The first two weeks of class have presented some obstacles for Michigan’s first fully privatized public school district.
Muskegon Heights schools' emergency financial manager hired Mosaica Education, a charter school company, in July to run the K-12 system while he focuses on paying off the district’s debt. Highland Park schools’ EFM took the same option later that month.
Alena Zachery-Ross is the top administrator at the new Muskegon Height Public School Academy System. She’s very positive, but admits the first two weeks didn’t go “as smoothly” as she expected.
“There are all these things that you don’t think of. There are small details that we want to ensure are taken care of immediately but they take time,” Zachery-Ross said. She says these 'day-to-day' details are important but she must stick to a priority list.
The company has been on a tight timeline to re-enroll students in the new district and hire qualified teachers in the weeks before the start of class. Zachery-Ross says she’s very happy with student enrollment; now at 1,148. Mosaica’s target is 1,200 but budget plans include more than 1,400 students.
The amount of money the school district receives from the state depends a lot on how many students are enrolled. Zachery-Ross says they expect to see more students mid school year. But there’s also a chance they could lose a few students initially over Mosaica’s high expectations and new curriculum before that growth, she said.
Zachery-Ross explained there was some substitute teachers in place until permanent ones are hired and go through professional development. There were more students with special needs than the company anticipated. The number of high school students went from 200 up to 300 in a matter of days, contributing to the problem, Zachery-Ross said.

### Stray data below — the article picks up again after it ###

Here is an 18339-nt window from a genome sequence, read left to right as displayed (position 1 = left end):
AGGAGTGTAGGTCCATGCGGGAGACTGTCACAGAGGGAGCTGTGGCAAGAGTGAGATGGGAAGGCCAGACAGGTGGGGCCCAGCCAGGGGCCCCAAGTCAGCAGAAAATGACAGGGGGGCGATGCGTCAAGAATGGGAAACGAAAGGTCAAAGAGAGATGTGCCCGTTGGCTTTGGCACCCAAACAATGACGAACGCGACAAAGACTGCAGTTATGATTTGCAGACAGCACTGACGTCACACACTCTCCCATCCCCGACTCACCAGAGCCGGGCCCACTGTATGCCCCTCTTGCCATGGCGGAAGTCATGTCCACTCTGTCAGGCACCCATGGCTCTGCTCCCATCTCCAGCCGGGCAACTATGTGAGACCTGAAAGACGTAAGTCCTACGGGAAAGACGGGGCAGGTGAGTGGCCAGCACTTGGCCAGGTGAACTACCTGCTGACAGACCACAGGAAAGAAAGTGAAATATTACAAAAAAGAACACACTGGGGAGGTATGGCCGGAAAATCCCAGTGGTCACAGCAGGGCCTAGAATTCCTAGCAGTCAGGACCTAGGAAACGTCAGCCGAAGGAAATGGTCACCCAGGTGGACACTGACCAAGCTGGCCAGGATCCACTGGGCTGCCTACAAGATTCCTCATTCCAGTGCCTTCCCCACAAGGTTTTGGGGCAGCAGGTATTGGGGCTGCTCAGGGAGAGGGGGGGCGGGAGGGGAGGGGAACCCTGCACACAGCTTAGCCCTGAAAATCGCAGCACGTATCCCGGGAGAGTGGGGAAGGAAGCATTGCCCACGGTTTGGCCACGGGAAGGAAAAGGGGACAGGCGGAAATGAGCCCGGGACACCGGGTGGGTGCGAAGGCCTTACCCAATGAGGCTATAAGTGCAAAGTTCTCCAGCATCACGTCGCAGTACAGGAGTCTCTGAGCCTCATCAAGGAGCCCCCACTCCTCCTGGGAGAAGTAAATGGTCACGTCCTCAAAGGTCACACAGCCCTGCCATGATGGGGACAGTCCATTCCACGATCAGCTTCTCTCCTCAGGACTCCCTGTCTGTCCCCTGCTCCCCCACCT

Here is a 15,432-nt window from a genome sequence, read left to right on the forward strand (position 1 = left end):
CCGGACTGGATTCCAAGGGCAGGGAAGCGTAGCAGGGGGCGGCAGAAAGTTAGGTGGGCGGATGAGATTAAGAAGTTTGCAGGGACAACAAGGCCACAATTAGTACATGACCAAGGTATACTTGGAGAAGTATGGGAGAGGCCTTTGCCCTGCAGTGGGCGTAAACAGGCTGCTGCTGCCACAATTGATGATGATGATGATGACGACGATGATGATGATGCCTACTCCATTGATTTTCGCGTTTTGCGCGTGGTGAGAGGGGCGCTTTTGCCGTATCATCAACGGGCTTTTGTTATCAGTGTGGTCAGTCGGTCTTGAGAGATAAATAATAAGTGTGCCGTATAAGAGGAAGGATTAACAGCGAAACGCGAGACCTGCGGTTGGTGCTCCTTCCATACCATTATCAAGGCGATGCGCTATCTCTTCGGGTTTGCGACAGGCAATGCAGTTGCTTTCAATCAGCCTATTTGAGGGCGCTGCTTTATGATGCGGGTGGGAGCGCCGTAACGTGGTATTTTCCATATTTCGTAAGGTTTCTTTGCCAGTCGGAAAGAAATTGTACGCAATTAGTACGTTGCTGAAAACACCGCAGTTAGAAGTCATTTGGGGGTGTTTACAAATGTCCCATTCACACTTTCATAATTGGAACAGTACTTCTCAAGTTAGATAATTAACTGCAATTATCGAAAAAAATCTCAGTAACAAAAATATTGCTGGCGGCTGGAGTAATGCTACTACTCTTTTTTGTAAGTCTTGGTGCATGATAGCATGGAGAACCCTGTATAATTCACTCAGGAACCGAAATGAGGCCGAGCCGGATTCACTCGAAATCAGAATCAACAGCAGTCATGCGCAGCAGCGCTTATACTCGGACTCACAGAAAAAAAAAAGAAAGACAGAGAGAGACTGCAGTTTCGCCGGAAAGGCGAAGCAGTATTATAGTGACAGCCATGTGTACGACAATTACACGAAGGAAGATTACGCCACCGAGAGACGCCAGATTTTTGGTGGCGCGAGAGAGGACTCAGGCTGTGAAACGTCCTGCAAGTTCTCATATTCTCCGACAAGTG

One parent asked how bad “teacher turnover” was and recalled a rumor he heard that the high school principal quit. Zachery-Ross said the former principal resigned for personal reasons before the start of school and she didn’t have an exact number of teachers who have left (but promised to follow up at the next meeting in early October). She guessed “a few” when I asked her after a public meeting Monday night if a dozen or more teachers had resigned.
Zachery-Ross says as much as it "saddens" her, she had to cancel most of the homecoming activities because of fights and insubordination during the first two weeks of school. Two police cars were near the high school before the meeting started.
Shabadoo Waller Sr. has a son in the 11th grade who grew up in Muskegon Heights. Waller says his son and his friends have been talking about the new set up.
“The kids are a little bit, they’re laying back and saying ‘daddy, it’s a little bit unorganized.’ And I said, ‘yeah that’s because it’s something new.’ Five, six weeks ago we didn’t even have a football team,” Waller said with a chuckle.
“I’m not going to judge, condemn or anything like that until everything is up and running,” Waller said. There are demands and questions from some at the meeting, but like most, Waller seems patient with the process. “It’s a work in progress,” he said.